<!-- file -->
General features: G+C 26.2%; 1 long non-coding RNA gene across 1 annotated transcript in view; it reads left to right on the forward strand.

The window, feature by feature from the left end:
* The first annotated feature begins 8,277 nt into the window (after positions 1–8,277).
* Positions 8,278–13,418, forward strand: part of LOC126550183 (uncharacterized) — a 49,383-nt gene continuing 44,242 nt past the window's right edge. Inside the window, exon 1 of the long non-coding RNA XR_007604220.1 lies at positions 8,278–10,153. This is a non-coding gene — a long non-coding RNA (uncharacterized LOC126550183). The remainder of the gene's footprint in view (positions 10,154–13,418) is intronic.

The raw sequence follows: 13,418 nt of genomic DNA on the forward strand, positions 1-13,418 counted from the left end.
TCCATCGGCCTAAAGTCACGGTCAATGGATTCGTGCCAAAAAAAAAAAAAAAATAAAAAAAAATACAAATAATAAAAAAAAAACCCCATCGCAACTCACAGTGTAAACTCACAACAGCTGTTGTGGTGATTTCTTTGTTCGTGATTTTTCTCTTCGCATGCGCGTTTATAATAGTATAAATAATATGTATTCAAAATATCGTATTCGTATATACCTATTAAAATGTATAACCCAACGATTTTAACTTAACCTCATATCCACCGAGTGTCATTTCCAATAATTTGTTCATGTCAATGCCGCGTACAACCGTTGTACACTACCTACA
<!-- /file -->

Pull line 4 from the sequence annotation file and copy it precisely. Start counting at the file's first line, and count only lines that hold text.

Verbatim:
* Positions 8,278–13,418, forward strand: part of LOC126550183 (uncharacterized) — a 49,383-nt gene continuing 44,242 nt past the window's right edge. Inside the window, exon 1 of the long non-coding RNA XR_007604220.1 lies at positions 8,278–10,153. This is a non-coding gene — a long non-coding RNA (uncharacterized LOC126550183). The remainder of the gene's footprint in view (positions 10,154–13,418) is intronic.